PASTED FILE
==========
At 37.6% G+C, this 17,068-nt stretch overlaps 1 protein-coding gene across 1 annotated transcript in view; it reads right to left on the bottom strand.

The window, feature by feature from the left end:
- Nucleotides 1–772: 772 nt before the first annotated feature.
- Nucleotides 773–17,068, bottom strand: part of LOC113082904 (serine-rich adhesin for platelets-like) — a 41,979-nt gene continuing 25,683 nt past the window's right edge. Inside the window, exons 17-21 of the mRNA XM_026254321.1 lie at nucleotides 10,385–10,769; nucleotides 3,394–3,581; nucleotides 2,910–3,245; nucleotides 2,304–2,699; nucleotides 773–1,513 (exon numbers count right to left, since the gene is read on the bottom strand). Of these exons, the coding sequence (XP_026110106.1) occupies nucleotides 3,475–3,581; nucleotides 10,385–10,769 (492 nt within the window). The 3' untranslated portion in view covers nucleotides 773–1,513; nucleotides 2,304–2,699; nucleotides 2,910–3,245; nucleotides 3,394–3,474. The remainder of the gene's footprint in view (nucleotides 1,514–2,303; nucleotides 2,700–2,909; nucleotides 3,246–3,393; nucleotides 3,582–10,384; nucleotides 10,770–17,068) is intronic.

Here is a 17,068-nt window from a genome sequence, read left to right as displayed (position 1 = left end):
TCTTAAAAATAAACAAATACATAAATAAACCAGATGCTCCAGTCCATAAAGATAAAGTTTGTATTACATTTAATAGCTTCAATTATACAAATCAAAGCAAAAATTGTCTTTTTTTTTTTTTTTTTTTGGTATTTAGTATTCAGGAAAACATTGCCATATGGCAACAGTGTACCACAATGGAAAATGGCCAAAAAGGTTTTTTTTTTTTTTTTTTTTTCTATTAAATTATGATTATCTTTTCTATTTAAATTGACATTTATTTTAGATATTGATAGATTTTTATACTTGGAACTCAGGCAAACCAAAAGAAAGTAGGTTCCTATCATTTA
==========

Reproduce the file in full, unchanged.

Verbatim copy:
At 37.6% G+C, this 17,068-nt stretch overlaps 1 protein-coding gene across 1 annotated transcript in view; it reads right to left on the bottom strand.

The window, feature by feature from the left end:
- Nucleotides 1–772: 772 nt before the first annotated feature.
- Nucleotides 773–17,068, bottom strand: part of LOC113082904 (serine-rich adhesin for platelets-like) — a 41,979-nt gene continuing 25,683 nt past the window's right edge. Inside the window, exons 17-21 of the mRNA XM_026254321.1 lie at nucleotides 10,385–10,769; nucleotides 3,394–3,581; nucleotides 2,910–3,245; nucleotides 2,304–2,699; nucleotides 773–1,513 (exon numbers count right to left, since the gene is read on the bottom strand). Of these exons, the coding sequence (XP_026110106.1) occupies nucleotides 3,475–3,581; nucleotides 10,385–10,769 (492 nt within the window). The 3' untranslated portion in view covers nucleotides 773–1,513; nucleotides 2,304–2,699; nucleotides 2,910–3,245; nucleotides 3,394–3,474. The remainder of the gene's footprint in view (nucleotides 1,514–2,303; nucleotides 2,700–2,909; nucleotides 3,246–3,393; nucleotides 3,582–10,384; nucleotides 10,770–17,068) is intronic.

Here is a 17,068-nt window from a genome sequence, read left to right as displayed (position 1 = left end):
TCTTAAAAATAAACAAATACATAAATAAACCAGATGCTCCAGTCCATAAAGATAAAGTTTGTATTACATTTAATAGCTTCAATTATACAAATCAAAGCAAAAATTGTCTTTTTTTTTTTTTTTTTTTGGTATTTAGTATTCAGGAAAACATTGCCATATGGCAACAGTGTACCACAATGGAAAATGGCCAAAAAGGTTTTTTTTTTTTTTTTTTTTTCTATTAAATTATGATTATCTTTTCTATTTAAATTGACATTTATTTTAGATATTGATAGATTTTTATACTTGGAACTCAGGCAAACCAAAAGAAAGTAGGTTCCTATCATTTA